‘Abd Allah ibn Ahmad (ibn Muhammad) ibn Hanbal (d. 290). A hadith master who compiled and transmitted the Musnad of his father Imam Ahmad who praised his knowledge of hadith. Ibn Abi Ya‘la narrates from ‘Abd Allah that Imam Ahmad said: “Musa remained for forty nights such that no-one could look at him without falling dead due to the light from the Lord of the worlds.” Al-Suyuti cites it in al-Durr al-Manthur and says it is narrated by Abu al-Shaykh, Ibn al-Mundhir, Ibn Abi Hatim, and al-Hakim, while al-Dhahabi declared its chain “soft” (layyin). A foundational book of the Wahhabi creed entitled Kitab al-Sunna is attributed to ‘Abd Allah ibn Ahmad. Its first edition was sponsored by King ‘Abd al-‘Aziz ibn Sa‘ud and a Jedda businessman named Muhammad Nasif, who also financed the attack on Imam al-Kawthari and the Hanafi School by ‘Abd al-Rahman al-Mu‘allimi al-Yamani (d. 1386) entitled al-Tankil li Ma Warada fi Ta’nib al-Kawthari min al-Abatil, in which al-Mu‘allimi declared: “Allah has a body unlike bodies.” Kitab al-Sunna was published in Cairo in 1349/1930 by al-Matba‘a al-Salafiyya and received two recent editions: by Muhammad Basyuni Zaghlul who based his work on the 1930 edition; and by Muhammad al-Qahtani, an Umm al-Qura University graduate and author of al-Wala’ wa al-Bara’, a book which counts relying on the Prophet’s e intercession between oneself and Allah I among the “ten actions that negate Islam.” Al-Kawthari lambasted Kitab al-Sunna as a collection of anthropomorphist forgeries in his Maqalat (p. 355) and renamed it Kitab al-Zaygh (“The Book of Deviation”). This book actually attributes to Imam Ahmad the statement: “Allah spoke to Musa from His mouth (min fîhi), and He handed him the Torah from His hand to his hand.” Al-Dhahabi categorically rejects the authenticity of this narration in the Siyar (9:503, 9:512) and exclaims: “By Allah! The Imam never said these things. May Allah destroy the one who forged them…. Look at the ignorance of the hadith scholars, who narrate such nonsense without a comment.” See also the comments of Shaykh Nuh Keller cited in his biographical notice in the Reliance and at the website http://ds.dial.pipex.com/masud/ISLAM/nuh/masudq5.htm. Sources: Ibn Abi Ya‘la, Tabaqat al-Hanabila (1:29, 1:184-186); al-Dhahabi, Siyar A‘lam al-Nubala’ (9:512).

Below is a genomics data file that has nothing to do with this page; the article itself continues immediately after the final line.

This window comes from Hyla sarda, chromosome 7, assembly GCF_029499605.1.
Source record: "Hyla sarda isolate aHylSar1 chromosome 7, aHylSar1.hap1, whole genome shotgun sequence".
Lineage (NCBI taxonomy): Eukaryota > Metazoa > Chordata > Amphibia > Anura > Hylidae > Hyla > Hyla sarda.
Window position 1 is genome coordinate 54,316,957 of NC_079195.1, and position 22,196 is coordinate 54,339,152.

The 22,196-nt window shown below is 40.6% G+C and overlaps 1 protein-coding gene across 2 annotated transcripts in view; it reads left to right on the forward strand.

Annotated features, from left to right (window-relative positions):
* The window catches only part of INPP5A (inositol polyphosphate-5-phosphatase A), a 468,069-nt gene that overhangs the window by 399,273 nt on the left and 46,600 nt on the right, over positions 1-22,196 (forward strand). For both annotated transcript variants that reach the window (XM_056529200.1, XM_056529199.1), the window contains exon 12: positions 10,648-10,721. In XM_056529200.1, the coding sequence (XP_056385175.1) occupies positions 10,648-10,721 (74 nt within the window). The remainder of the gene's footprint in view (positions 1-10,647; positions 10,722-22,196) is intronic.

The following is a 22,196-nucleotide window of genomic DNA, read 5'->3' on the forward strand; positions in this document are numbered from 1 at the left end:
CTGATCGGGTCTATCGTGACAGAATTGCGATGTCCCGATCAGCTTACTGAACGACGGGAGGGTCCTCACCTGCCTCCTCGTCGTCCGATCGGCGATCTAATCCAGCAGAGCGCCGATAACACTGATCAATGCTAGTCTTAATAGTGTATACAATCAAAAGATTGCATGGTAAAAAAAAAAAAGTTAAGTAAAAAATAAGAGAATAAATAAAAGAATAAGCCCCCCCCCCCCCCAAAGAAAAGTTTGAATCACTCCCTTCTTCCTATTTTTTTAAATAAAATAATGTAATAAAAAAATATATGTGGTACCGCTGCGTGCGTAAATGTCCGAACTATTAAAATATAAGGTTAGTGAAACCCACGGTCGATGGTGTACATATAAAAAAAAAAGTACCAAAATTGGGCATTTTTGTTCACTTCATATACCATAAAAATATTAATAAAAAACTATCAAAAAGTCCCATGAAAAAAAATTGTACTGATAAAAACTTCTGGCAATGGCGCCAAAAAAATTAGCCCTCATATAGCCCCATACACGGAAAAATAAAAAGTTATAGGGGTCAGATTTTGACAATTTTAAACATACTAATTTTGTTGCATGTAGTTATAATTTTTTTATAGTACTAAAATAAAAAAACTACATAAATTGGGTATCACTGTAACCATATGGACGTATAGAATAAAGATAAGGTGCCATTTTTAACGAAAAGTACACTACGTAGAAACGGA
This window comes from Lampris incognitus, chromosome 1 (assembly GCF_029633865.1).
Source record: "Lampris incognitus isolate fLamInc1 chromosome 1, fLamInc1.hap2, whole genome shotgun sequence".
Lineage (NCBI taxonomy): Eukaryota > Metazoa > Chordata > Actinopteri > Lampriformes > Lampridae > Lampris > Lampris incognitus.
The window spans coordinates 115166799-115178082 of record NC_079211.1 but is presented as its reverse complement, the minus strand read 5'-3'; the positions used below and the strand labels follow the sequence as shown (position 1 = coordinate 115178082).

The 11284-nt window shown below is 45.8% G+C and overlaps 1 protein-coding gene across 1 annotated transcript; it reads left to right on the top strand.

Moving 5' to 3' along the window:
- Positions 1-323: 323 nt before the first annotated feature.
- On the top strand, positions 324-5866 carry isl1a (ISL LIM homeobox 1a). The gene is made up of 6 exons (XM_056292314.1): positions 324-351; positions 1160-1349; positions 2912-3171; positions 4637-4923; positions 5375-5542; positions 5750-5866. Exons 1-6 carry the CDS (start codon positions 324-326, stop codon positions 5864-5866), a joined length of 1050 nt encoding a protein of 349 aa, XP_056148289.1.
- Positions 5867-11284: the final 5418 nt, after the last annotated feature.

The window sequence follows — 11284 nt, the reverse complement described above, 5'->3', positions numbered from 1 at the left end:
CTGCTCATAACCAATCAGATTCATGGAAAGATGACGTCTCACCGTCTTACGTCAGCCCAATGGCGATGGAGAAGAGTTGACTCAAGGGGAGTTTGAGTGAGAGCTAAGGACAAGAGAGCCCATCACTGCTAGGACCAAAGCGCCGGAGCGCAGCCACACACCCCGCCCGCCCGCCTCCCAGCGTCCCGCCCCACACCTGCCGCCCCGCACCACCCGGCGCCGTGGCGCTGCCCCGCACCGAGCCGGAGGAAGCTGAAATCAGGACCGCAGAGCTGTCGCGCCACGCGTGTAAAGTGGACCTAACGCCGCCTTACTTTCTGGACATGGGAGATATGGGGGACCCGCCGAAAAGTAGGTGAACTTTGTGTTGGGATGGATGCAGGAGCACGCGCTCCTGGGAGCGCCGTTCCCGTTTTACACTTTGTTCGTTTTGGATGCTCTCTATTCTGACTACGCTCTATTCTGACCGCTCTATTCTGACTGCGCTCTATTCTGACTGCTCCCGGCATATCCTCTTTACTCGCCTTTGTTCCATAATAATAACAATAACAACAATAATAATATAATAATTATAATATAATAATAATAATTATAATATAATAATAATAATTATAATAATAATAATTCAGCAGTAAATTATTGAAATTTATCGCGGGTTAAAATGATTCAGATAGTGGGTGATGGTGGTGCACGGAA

Bishr ibn al-Harith, Abu Nasr al-Khurasani al-Marwazi al-Baghdadi known as Bishr al-Hafi (151-227), a disciple of Fudayl ibn ‘Iyad (d. 187) and teacher of Sari al-Saqati whose grandfather was Zoroastrian, he took hadith from Imam Malik, Ibn al-Mubarak, Hammad ibn Zayd, Sharik, Hushaym, and others. Al-Daraqutni called him: zâhid jabal thiqa – “an ascetic who is a mountain of knowledge and trustworthiness.” Among his sayings: “I do not know anything better than the pursuit of hadith science for whoever fears Allah and keeps a good intention in this activity; as for myself, I ask forgiveness from Allah from having ever pursued it, and from every single step I took in it.” Imam al-Sha‘rani in al-Tabaqat al-Kubra (1:57) explained that the reason Bishr abandoned the study of hadith is because he considered it a conjectural science in comparison with the certitude in belief imparted by frequenting Fudayl ibn ‘Iyad. Sufyan al-Thawri similarly said: “Would that all my knowledge were erased from my breast! How can I face being asked, tomorrow, about each single hadith I ever narrated: ‘What was your purpose in narrating it?’” He also said: “Would that my hand had been cut off and I never sought after a single hadith!” Both reports cited by al-Dhahabi in the Siyar (al-Arna’ut ed. 7:255, 7:274). Bishr also said: “If talking pleases you, keep silent; and if silence pleases you, then speak.” “O Allah! You know, above Your Throne, that lowliness is more beloved to me than nobility. O Allah! You know, above Your Throne, that poverty is more beloved to me than wealth. O Allah! You know, above Your Throne, that I do not put anything before Your love.” Also related from Bishr al-Hafi is the statement: “No-one criticizes Abu Hanifa except an envier or an ignoramus.” Sources: al-Dhahabi, Tarikh al-Islam (6:142), Manaqib Abi Hanifa (p. 32), and Siyar A‘lam al-Nubala’ (9:170-172 #1691).